The Politics of the Charter: The Illusive Promise of Constitutional Rights

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University of Toronto Press, 2010 - Law - 256 pages

Andrew Petter is a leading constitutional scholar who served from 1991 to 2001 as a British Columbia MLA and cabinet minister, including Attorney General. In The Politics of the Charter, Petter assembles a set of his original essays written over three decades to provide a coherent critique of the political nature, impact, and legitimacy of the Canadian Charter of Rights and Freedoms. Showing how Charter rights have been shaped by the institutional character of the courts and by the ideological demands of liberal legalism, the essays contend that the Charter has diverted progressive political energies and facilitated the rise of neo-conservatism in Canada.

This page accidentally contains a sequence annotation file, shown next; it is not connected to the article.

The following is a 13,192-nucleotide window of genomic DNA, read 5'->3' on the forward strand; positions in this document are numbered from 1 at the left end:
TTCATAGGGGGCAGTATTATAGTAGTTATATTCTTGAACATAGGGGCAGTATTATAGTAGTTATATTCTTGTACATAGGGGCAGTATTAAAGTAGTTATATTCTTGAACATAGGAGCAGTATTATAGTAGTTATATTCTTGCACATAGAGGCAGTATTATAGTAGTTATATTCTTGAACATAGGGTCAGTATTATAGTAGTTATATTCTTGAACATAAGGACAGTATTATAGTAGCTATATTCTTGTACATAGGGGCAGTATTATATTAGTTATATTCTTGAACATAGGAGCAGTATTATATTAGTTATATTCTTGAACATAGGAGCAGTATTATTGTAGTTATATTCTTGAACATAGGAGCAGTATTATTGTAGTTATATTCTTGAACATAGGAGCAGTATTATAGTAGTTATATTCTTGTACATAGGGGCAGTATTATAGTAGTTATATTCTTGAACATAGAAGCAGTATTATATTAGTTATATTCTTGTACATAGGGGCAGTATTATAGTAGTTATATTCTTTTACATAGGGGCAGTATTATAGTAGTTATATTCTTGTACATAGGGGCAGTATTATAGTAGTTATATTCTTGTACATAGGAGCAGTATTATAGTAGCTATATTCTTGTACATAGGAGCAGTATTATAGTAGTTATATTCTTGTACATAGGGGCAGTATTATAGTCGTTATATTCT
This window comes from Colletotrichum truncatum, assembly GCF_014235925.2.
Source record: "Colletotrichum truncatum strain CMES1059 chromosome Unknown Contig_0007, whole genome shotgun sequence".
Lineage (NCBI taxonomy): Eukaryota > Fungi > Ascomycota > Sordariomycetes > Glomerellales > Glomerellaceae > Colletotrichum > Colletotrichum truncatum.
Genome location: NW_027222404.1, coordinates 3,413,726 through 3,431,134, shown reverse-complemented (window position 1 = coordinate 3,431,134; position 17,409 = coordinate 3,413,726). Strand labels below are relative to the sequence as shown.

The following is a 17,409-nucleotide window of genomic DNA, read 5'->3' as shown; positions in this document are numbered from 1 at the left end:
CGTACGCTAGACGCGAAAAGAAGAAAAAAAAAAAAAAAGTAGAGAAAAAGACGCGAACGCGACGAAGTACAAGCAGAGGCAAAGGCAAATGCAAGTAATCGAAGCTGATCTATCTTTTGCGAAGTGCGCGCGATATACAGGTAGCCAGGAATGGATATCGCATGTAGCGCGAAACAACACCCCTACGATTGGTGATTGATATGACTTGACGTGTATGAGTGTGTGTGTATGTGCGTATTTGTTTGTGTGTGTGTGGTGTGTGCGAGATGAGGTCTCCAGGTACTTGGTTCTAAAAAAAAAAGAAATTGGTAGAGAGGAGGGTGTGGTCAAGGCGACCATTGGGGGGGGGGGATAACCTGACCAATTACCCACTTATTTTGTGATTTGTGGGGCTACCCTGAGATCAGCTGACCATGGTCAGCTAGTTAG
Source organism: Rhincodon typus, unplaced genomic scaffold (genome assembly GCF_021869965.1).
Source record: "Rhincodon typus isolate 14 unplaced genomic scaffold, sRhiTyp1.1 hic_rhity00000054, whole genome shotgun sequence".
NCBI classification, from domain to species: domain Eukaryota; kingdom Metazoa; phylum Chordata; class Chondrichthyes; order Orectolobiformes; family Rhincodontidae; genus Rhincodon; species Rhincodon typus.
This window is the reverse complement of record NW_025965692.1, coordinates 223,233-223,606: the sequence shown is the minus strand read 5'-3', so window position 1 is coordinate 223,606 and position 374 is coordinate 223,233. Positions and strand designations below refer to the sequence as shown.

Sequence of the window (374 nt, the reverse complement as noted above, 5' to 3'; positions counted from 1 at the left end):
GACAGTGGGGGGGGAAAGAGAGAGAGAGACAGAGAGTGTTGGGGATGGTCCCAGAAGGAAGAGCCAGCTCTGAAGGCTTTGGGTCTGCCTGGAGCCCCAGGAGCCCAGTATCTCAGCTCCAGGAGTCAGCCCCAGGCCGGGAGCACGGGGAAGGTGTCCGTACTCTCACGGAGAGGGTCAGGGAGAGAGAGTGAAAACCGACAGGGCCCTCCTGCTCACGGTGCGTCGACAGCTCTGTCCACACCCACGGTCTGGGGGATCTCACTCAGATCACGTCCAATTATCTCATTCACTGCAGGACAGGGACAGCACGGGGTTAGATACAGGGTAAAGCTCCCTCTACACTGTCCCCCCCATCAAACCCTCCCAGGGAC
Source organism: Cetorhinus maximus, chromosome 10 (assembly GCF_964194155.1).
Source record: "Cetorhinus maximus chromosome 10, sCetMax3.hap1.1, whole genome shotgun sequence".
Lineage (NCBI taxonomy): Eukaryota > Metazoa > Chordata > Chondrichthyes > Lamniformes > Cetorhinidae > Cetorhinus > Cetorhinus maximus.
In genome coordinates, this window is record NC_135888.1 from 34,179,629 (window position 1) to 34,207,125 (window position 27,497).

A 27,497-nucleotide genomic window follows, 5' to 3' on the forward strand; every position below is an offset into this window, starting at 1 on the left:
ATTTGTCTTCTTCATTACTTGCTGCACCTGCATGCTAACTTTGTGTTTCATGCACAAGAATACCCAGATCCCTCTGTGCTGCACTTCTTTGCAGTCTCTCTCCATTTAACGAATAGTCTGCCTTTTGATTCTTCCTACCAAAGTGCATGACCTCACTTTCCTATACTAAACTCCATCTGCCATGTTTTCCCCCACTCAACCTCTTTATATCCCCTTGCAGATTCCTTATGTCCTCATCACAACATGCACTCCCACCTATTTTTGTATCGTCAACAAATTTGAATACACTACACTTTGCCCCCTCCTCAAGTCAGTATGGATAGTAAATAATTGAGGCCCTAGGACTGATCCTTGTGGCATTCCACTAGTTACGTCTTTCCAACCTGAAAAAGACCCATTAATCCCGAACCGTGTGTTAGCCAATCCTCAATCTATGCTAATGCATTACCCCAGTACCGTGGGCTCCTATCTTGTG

Drawing upon his constitutional expertise and political experience, Petter evaluates the Charter in practical, legal, and philosophical terms. These essays, along with a new introduction and conclusion, map out Petter's political philosophy and review the entirety of the Charter record. The Politics of the Charter is vividly written, free of legal jargon, accessible to a broad readership, and will provoke renewed discussion about how best to achieve a more compassionate and egalitarian Canadian society.

 

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Contents

introduction
3
Democracy
149
The Chartering of canadian Politics
211
conclusion
232
Index
247
Copyright

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About the author (2010)

Andrew Petter is a professor in the Faculty of Law at the University of Victoria.

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